August 12, 2022
Gainesville has become a tech hub for engineering entrepreneurs
Dr. John Harris (left), Chair of Department of Electrical and Computer Engineering at UF, with a team of student ambassadors.

Small Business in Florida

Gainesville has become a tech hub for engineering entrepreneurs

Ron Stein | 8/14/2016

Most people think that engineers are smart, but boring. You know the stereotype -- they are the folks who speak in abstract terms, design complicated stuff, and carry fancy calculators around.

Or if you’re old enough to remember a time before cheap calculators, engineers lugged large bamboo slide rules everywhere.

I’m not sure this typecast of engineers was always true. It certainly isn’t today. The 21st century engineers I know are entrepreneurs moving at Internet light speeds.

Chances are an engineer is not only responsible for almost all the whiz-bang products and applications you use -- an engineer started the company that designed, manufactured, and is marketing it!

It’s simple really; engineers are the founders of many of the best new companies around. They and their incredible products are definitely not boring!

I went in search of how innovation starts and is nurtured into the stuff you use every day; products and services that save you and your business time, money, and headaches. Maybe even improve your selling and marketing efforts to make you money too.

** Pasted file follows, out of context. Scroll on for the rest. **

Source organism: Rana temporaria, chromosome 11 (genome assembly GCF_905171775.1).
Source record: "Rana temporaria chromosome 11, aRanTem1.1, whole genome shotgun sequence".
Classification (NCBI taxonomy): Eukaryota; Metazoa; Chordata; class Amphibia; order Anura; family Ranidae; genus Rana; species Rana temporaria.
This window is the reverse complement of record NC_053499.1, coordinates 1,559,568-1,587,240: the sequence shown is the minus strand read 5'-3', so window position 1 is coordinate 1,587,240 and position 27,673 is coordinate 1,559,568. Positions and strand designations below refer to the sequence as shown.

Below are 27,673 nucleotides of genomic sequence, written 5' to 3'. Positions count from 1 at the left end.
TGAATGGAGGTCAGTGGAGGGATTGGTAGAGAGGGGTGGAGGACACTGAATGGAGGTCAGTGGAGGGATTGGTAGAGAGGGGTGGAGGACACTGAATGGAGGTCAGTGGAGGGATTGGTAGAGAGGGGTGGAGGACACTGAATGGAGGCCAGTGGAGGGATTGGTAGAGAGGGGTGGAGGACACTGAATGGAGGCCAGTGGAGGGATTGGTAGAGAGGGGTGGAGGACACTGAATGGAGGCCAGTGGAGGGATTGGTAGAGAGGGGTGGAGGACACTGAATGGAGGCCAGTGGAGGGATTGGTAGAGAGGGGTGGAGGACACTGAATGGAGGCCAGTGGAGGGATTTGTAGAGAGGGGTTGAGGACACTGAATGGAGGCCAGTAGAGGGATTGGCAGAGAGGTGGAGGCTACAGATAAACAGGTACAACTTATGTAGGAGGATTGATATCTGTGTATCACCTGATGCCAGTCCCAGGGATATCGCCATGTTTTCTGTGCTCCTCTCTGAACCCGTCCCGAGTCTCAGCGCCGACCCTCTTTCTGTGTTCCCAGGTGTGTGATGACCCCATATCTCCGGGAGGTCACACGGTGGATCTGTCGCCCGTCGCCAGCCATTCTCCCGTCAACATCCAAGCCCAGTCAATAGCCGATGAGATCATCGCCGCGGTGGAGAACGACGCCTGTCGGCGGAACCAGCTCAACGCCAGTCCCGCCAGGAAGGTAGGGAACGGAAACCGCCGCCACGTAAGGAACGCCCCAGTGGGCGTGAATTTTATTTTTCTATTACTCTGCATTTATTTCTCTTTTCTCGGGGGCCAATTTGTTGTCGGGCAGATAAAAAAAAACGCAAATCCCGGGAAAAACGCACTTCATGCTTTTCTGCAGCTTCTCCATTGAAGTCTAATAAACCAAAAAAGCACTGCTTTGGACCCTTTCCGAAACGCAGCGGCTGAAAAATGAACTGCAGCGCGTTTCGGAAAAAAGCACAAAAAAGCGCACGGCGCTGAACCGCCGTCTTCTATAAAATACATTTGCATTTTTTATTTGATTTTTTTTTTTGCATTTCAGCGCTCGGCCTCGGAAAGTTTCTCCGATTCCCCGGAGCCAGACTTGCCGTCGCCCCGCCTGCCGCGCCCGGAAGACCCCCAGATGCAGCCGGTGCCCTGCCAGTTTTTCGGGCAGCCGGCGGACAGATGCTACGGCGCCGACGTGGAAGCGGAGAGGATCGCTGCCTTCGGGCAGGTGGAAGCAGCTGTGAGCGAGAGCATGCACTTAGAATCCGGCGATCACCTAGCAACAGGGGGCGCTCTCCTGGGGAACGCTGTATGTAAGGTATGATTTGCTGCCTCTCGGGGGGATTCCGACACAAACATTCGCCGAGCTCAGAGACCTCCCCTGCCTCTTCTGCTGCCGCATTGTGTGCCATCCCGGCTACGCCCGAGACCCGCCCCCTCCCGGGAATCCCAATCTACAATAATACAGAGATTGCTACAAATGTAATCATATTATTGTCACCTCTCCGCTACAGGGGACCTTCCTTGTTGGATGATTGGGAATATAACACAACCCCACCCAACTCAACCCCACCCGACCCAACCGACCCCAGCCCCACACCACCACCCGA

Here in Florida there are many emerging pockets of entrepreneurial innovation. The Tampa Bay area is one, plus Orlando, the Space Coast, and there are others. Seems to me a lot of real entrepreneurial magic is happening in Gainesville – where many wonderful companies are being started by engineers.

Why Gainesville? I spent four days there recently to find out. Or to see if it was just the great marketing machine at the University of Florida (UF) churning out hyped publicity.

First a disclaimer: I have an engineering degree from the University of Florida, and not just any engineering degree. I somehow managed to get through a five year course of study in four years with an electrical engineering diploma in hand. Yes, I was one of those people who carried a bamboo slide rule.

Hey, I’m a columnist and allowed to be a bit biased. Yet, I put on my skeptics hat and went in search of answers. Aside from all the unsung heroes like Lee May, David Day, and Dan Rua that I spoke with, there is something fairly unique happening, particularly for a town the size of Gainesville. (More on these special people and others in follow-up columns.)

Let’s look at what is going on that makes Gainesville such a magnet for engineering entrepreneurs.